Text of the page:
A bill that would connect the electricity grid to homes built without permits was approved Sunday after a compromise between the United Arab List and Interior Minister Ayelet Shaked, who had delayed the bill.
According to the decision by the Ministerial Committee on Legislation, the bill will be passed based on a framework proposed by Shaked, which limits the electricity hookups to buildings built before July 2018, and also includes restrictions based on orders issued against the buildings.
Platitudes and pledges: What’s behind Sweden’s war on antisemitism?
The bill is intended to ensure that electrical hookups are done legally and safely, in line with the standards set by the Israel Electric Corporation. “The proposed legislation will provide a solution for tens of thousands of homes, built without permits and with no connection to existing infrastructure that enables a proper standard of living – appropriate to Israel in 2021,” states the explanatory notes to the bill.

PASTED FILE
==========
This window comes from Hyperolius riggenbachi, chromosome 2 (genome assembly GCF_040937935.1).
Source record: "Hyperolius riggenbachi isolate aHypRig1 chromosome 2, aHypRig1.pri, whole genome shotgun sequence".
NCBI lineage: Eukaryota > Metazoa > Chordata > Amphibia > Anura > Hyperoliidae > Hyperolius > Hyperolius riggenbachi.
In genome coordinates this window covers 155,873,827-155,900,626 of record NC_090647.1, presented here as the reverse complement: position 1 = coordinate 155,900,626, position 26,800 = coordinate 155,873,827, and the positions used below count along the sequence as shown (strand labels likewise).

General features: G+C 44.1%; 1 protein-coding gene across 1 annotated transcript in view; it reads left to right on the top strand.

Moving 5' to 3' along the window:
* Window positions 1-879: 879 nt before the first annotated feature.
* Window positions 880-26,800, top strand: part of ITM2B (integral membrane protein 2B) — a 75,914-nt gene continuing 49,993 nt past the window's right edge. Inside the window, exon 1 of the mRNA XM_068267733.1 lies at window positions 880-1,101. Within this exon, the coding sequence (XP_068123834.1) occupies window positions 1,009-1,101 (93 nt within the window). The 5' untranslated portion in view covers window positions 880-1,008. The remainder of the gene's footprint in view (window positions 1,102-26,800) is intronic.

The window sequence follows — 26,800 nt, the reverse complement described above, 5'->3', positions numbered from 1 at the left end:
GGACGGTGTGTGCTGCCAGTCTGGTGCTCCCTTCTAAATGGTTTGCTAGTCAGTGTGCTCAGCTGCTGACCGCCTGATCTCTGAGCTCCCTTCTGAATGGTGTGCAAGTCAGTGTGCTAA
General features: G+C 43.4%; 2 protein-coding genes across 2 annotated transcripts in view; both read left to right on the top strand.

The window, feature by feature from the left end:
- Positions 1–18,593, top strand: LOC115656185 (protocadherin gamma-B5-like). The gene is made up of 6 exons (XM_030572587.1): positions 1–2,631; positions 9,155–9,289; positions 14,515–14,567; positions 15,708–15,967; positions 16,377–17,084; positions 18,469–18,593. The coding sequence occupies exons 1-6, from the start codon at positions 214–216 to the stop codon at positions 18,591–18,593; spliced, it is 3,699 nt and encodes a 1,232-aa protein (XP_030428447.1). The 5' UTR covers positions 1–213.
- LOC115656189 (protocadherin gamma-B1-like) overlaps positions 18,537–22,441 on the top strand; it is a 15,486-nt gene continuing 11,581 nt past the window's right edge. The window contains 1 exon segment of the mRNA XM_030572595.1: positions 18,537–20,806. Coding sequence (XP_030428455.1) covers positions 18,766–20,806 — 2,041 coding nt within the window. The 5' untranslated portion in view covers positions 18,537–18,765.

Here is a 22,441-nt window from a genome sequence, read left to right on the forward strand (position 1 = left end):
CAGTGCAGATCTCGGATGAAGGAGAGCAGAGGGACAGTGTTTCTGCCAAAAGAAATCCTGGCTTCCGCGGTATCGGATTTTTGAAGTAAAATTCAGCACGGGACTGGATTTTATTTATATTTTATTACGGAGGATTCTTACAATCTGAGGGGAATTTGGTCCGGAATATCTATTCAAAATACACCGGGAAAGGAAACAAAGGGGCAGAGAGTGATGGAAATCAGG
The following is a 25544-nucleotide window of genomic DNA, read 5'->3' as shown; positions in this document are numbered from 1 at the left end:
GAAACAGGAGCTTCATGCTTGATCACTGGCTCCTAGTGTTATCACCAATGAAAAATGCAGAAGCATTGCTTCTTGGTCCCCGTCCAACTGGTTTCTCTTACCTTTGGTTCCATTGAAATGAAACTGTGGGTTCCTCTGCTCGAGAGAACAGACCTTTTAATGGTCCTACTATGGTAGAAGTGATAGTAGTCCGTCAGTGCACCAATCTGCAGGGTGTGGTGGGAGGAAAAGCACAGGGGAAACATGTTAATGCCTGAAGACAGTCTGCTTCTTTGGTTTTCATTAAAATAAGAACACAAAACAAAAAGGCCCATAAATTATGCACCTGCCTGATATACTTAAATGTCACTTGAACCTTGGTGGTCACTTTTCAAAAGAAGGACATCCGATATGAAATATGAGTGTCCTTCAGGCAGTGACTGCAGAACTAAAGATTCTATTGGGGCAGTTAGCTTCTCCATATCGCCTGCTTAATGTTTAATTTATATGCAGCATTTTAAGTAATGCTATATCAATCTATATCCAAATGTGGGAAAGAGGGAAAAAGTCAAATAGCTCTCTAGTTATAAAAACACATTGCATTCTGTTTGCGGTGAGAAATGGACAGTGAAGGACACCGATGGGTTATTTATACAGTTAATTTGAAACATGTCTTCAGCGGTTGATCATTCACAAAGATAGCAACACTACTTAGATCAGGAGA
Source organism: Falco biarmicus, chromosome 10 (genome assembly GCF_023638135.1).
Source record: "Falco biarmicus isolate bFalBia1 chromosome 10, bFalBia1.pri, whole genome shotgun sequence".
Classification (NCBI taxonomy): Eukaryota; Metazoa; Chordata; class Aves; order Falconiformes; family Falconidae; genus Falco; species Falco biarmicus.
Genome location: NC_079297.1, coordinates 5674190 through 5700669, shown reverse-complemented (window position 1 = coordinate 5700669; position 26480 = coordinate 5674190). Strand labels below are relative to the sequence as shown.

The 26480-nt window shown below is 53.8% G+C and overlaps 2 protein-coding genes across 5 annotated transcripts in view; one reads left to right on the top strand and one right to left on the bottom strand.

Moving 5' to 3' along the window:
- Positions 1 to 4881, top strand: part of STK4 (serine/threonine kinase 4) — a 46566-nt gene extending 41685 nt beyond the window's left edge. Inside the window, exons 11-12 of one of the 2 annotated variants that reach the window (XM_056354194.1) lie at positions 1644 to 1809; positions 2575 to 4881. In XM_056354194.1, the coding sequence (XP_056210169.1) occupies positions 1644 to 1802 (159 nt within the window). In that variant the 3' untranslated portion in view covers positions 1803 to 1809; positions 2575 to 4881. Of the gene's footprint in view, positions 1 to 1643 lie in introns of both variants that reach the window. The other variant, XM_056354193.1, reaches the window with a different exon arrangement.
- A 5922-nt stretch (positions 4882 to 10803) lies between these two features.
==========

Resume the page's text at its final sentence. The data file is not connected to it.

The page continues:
The legislation on electrical hookups is regarded by UAL as one of the most important for its voter base, most of whom live in the Negev, with many not connected to the electricity grid – and it has sought to speed up its passage.
The explanatory note attached to the bill continues: “Many towns in Israel – most of them Arab – have suffered for years from an absence of planning, creating a situation where their residents are unable to get building permits and, as a result, cannot be connected to electricity, water and telephone networks. In the majority of cases, residents are eventually connected illegally.”
Last week, Haaretz reported that Shaked delayed the legislation, in spite of an agreement reached between the government coalition and the United Arab List.
- What does Israeli iron lady Ayelet Shaked want?
- Israel's Interior Minister voices opposition to anti-Bibi law - Bennett undecided
- In denying healthcare to asylum seekers, Shaked hits a new low
In response, Knesset Interior Committee chairman MK Walid Taha (United Arab List) decided to suspend deliberations on the Economic Arrangements Law, a necessary component of the state budget.